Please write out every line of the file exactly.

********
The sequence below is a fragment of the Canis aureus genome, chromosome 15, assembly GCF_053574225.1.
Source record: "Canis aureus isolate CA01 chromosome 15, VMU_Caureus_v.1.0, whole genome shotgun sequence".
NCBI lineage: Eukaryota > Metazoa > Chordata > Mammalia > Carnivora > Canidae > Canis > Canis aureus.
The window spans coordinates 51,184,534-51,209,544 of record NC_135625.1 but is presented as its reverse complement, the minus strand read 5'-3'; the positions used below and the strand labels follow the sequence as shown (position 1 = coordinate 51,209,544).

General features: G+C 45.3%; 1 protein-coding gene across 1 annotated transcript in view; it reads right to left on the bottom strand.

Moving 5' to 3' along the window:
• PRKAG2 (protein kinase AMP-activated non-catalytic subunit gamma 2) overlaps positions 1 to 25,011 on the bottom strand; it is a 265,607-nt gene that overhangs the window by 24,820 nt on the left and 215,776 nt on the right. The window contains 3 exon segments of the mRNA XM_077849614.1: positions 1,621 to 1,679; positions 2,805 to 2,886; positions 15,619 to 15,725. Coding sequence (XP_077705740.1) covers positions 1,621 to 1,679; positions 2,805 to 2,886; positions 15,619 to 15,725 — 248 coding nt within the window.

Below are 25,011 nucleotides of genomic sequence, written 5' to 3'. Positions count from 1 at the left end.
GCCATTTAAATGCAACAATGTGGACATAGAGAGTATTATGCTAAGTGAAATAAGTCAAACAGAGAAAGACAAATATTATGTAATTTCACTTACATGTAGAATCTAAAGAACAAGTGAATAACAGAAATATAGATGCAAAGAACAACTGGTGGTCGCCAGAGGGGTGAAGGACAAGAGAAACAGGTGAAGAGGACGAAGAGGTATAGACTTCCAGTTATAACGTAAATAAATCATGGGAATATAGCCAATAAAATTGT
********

The sequence below is a fragment of the Canis aureus genome, chromosome 15, assembly GCF_053574225.1.
Source record: "Canis aureus isolate CA01 chromosome 15, VMU_Caureus_v.1.0, whole genome shotgun sequence".
NCBI lineage: Eukaryota > Metazoa > Chordata > Mammalia > Carnivora > Canidae > Canis > Canis aureus.
The window spans coordinates 51,184,534-51,209,544 of record NC_135625.1 but is presented as its reverse complement, the minus strand read 5'-3'; the positions used below and the strand labels follow the sequence as shown (position 1 = coordinate 51,209,544).

General features: G+C 45.3%; 1 protein-coding gene across 1 annotated transcript in view; it reads right to left on the bottom strand.

Moving 5' to 3' along the window:
• PRKAG2 (protein kinase AMP-activated non-catalytic subunit gamma 2) overlaps positions 1 to 25,011 on the bottom strand; it is a 265,607-nt gene that overhangs the window by 24,820 nt on the left and 215,776 nt on the right. The window contains 3 exon segments of the mRNA XM_077849614.1: positions 1,621 to 1,679; positions 2,805 to 2,886; positions 15,619 to 15,725. Coding sequence (XP_077705740.1) covers positions 1,621 to 1,679; positions 2,805 to 2,886; positions 15,619 to 15,725 — 248 coding nt within the window.

Below are 25,011 nucleotides of genomic sequence, written 5' to 3'. Positions count from 1 at the left end.
GCCATTTAAATGCAACAATGTGGACATAGAGAGTATTATGCTAAGTGAAATAAGTCAAACAGAGAAAGACAAATATTATGTAATTTCACTTACATGTAGAATCTAAAGAACAAGTGAATAACAGAAATATAGATGCAAAGAACAACTGGTGGTCGCCAGAGGGGTGAAGGACAAGAGAAACAGGTGAAGAGGACGAAGAGGTATAGACTTCCAGTTATAACGTAAATAAATCATGGGAATATAGCCAATAAAATTGT